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First record of the stump-tailed lizard tick, Amblyomma albolimbatum (Ixodida, Ixodidae) parasitising a human

Egan, S.L.ORCID: 0000-0003-4395-4069, Lettoof, D.C. and Oskam, C.L. (2022) First record of the stump-tailed lizard tick, Amblyomma albolimbatum (Ixodida, Ixodidae) parasitising a human. Ticks and Tick-borne Diseases, 13 (1). Art. 101873.

Link to Published Version: https://doi.org/10.1016/j.ttbdis.2021.101873
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Abstract

Ticks are haematophagous arthropods that parasitise a wide range of vertebrate hosts. In Australia, there are currently 74 tick species described; 22 tick species have been reported parasitising humans. The stump-tailed lizard tick, Amblyomma albolimbatum, feeds on reptiles, most commonly lizards and snakes; however, we report the first case of A. albolimbatum parasitising a human. The nymphal tick was removed while conducting fieldwork on western tiger snakes (Notechis scutatus occidentalis) in an urban city environment near Perth, Western Australia. The tick was identified using morphological descriptions, which was further supported by the abundance of all parasitic stages of A. albolimbatum on the tiger snakes sampled. The number of tick species recorded from humans in Australia is now revised to 23 species. With the increasing incidence of tick-borne illnesses in Australia, this study highlights the need to report cases of new or atypical hosts, particularly humans, and especially when the ticks have been associated with zoonotic pathogens.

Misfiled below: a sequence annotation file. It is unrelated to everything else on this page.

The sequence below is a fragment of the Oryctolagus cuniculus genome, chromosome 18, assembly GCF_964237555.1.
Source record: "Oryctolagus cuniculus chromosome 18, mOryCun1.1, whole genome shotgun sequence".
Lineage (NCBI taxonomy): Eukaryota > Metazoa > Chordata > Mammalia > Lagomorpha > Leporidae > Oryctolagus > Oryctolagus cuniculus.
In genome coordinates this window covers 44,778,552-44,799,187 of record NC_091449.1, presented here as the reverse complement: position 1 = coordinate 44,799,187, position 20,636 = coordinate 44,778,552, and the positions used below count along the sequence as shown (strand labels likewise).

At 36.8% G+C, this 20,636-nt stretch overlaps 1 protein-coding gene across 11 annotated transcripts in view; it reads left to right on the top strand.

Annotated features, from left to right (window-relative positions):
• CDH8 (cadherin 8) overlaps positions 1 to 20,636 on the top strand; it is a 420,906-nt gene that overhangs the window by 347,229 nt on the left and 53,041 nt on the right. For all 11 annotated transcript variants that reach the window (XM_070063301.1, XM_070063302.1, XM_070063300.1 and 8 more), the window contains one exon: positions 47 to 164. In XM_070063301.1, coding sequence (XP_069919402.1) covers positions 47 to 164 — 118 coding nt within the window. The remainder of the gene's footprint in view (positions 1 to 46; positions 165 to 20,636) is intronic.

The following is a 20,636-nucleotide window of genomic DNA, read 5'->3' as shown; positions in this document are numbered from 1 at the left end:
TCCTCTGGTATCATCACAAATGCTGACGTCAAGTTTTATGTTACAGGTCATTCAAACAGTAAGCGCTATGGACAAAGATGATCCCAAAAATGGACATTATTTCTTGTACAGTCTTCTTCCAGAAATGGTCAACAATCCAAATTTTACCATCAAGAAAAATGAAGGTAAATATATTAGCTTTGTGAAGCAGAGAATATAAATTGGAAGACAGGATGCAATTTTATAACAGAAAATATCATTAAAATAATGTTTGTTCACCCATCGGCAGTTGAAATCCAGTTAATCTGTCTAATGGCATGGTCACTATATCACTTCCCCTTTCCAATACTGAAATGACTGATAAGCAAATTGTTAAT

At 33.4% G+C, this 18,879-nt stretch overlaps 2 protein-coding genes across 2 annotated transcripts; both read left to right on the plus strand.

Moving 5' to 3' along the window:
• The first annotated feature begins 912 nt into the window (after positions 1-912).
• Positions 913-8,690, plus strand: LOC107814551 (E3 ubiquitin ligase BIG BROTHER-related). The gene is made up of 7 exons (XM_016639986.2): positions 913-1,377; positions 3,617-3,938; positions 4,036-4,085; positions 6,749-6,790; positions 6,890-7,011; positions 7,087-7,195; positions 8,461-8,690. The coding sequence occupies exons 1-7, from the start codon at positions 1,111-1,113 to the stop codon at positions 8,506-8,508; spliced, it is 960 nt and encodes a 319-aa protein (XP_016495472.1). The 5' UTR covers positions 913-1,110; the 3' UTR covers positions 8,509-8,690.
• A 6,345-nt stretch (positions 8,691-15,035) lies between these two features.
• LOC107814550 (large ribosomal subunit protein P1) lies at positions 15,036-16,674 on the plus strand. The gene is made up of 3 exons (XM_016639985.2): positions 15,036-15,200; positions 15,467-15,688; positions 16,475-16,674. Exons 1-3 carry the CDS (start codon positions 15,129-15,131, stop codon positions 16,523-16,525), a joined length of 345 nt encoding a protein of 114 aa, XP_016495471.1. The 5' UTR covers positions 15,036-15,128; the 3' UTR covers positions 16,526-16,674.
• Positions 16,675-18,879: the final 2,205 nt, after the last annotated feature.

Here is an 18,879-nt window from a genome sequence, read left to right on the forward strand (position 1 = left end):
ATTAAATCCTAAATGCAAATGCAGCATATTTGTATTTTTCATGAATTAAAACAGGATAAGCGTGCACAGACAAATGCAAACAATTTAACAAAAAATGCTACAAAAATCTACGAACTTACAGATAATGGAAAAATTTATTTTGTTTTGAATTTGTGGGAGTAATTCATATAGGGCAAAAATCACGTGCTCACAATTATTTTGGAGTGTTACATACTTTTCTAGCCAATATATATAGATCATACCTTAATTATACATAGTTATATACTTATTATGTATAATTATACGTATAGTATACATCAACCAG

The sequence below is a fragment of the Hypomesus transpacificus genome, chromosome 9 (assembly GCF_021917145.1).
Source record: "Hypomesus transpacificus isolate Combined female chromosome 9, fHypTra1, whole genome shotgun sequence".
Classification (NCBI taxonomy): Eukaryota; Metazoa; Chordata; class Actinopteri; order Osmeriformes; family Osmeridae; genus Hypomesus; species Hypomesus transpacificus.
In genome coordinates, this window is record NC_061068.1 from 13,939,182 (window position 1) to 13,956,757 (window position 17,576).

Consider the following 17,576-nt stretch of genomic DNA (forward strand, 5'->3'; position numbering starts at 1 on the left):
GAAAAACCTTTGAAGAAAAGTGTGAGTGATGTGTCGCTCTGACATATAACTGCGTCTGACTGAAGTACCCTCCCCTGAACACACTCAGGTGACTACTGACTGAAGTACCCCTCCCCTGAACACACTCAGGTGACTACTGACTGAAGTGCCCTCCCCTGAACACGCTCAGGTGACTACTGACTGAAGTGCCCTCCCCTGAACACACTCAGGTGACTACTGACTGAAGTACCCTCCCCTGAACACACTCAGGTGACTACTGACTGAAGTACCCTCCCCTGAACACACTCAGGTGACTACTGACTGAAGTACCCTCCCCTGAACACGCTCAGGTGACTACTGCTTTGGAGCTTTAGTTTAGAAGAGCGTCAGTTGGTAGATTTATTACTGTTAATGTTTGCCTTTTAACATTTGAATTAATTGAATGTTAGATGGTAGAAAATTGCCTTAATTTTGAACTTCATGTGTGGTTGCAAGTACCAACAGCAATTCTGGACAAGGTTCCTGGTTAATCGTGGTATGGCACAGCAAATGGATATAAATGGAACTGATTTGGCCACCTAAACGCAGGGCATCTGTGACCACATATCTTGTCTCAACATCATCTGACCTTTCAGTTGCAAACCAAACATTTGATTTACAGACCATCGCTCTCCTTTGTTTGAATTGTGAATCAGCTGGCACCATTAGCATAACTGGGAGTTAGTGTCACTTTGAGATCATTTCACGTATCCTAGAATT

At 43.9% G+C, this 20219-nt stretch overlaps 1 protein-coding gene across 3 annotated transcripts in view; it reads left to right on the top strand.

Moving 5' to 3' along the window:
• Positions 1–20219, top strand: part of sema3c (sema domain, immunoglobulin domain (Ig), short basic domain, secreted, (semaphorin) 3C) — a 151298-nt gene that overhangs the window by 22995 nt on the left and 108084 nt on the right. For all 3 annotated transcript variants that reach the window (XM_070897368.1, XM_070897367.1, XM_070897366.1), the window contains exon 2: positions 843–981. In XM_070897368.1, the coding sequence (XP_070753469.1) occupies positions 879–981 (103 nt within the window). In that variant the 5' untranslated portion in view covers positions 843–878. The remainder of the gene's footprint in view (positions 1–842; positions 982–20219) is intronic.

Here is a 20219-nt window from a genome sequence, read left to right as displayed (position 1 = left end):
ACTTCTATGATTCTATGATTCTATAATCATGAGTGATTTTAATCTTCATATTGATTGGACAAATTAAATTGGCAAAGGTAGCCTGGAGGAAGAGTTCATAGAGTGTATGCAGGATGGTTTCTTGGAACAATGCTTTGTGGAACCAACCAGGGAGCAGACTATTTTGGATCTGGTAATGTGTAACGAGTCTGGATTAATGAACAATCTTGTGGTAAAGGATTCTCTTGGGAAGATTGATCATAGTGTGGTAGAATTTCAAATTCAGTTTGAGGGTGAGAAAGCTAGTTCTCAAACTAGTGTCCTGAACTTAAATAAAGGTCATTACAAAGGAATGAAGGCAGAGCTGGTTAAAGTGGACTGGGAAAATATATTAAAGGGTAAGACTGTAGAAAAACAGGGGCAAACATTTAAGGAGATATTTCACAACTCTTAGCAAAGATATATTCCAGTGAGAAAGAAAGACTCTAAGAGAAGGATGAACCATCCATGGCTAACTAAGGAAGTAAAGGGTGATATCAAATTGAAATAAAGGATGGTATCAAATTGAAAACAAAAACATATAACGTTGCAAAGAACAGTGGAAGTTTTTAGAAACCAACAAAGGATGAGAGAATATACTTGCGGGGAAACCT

Item Type: Journal Article
Murdoch Affiliation(s): Centre for Biosecurity and One Health
Harry Butler Institute
Publisher: Elsevier GmbH
Copyright: © 2021 Elsevier GmbH.
URI: http://researchrepository.murdoch.edu.au/id/eprint/63069
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